The Lighted Match (Chapter 9, page 1 of 5)

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Chapter 9

Slowly, with a gesture almost subconscious, Benton slipped an unopened
envelope from his breast pocket; turned it over; looked at it and
slipped it back, still unopened. Then, leaning heavily on his elbow, he
gazed off, frowning, over the rail of the yacht's forward deck.

The waters that lap the quays and wharves of Old Cadiz, green as jade
and quiet as farm-yard pools, were darkening into inkiness toward shore.
White walls that had been like ivory were turning into ashy gray behind
the Bateria San Carlos and the pillars of the Entrada. The molten
sun was sinking into a rich orange sky beyond the Moorish dome and
Christian towers of the cathedral.

Shafts of red and green wavered and quaked in the black dock waters.

Between the hulks of cork- and salt-freighters, the steam yacht Isis
slipped with as graceful a motion as that of the gulls. Then when the
anchor chains ran gratingly out, Benton turned on his heel and went to
his cabin.

Behind a bolted door he dropped into a chair and sat motionless. Finally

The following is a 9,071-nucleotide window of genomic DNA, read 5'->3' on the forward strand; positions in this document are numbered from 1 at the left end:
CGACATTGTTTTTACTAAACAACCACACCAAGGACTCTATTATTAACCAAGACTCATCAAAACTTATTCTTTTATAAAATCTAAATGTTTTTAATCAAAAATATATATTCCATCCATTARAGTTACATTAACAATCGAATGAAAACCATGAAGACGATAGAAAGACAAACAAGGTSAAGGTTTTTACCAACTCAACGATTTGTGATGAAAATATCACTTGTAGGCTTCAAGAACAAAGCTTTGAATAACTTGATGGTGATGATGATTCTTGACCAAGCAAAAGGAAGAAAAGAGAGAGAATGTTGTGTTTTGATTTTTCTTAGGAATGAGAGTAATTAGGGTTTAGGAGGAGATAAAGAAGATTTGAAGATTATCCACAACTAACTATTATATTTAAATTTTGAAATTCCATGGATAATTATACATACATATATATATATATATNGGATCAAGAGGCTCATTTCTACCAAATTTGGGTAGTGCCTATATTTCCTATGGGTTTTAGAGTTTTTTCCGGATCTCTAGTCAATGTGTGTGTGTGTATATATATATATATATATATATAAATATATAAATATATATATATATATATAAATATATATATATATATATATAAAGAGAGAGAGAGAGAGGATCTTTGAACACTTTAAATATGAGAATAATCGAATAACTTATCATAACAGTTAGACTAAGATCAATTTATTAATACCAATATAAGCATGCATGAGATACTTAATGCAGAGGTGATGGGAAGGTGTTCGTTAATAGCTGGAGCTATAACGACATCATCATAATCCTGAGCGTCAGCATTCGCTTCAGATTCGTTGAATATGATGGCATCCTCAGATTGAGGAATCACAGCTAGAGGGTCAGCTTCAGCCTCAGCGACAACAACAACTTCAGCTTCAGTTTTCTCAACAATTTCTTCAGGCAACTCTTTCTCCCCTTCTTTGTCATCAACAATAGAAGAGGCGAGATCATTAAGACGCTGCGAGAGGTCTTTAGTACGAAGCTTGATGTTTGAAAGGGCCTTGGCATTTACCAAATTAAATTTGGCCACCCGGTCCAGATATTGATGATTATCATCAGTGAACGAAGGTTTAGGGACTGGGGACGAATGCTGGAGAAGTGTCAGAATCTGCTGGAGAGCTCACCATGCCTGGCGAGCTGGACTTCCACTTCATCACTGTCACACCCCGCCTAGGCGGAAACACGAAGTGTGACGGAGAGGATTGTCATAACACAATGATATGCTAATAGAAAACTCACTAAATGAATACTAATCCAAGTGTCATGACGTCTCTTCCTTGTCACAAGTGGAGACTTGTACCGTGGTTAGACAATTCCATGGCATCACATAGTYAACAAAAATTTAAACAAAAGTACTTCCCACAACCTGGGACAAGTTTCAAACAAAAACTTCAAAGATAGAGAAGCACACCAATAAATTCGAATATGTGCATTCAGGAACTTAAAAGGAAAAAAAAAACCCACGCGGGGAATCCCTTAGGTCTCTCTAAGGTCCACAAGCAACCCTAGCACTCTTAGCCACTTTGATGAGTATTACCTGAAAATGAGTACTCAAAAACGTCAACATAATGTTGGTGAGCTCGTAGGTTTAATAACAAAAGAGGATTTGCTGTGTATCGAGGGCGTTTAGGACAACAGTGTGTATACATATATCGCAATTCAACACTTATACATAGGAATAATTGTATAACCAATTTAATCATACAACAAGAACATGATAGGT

the right hand wandered mechanically to his breast pocket and brought
out the envelope. He read for the thousandth time the endorsement in the

"Not to be opened until the evening of March 5th," and under that, "I
love you."

There was another envelope; an outer one much rubbed from the pocket. It
was directed in her hand and the blurred postmark bore a date in
February. He could have described every mark upon the enclosing cover
with the precision of a careful detective. When his impatient fingers
had first torn off the end, only to be confronted by the order: "Not to
be opened until the evening of March 5th," he had fallen back on
studying outward marks and indications. In the first place, it had been
posted from Puntal, and instead of the familiar violet stamp of
Maritzburg, with which her other letters had been franked during the two
months past, this stamp was pink, and its medallion bore the profile of

That she had left Maritzburg, and that she had written him a message to
be sealed for a month, meant that the date of March 5th had
significance. That she was in Galavia meant that the significance
was--he winced.

On the calendar of a bronze desk-set, the first four days of March were
already cancelled. Now, taking up a blue pencil, he crossed off the
number five. After that he looked at his watch. It wanted one minute of
six. He held the timepiece before him while the second-hand ticked its
way once around its circle, then with feverish impatience he tore the
end from the envelope.

Benton's face paled a little as he drew out the many pages covered with
a woman's handwriting, but there was no one to see that or to notice the
tremor of his fingers.

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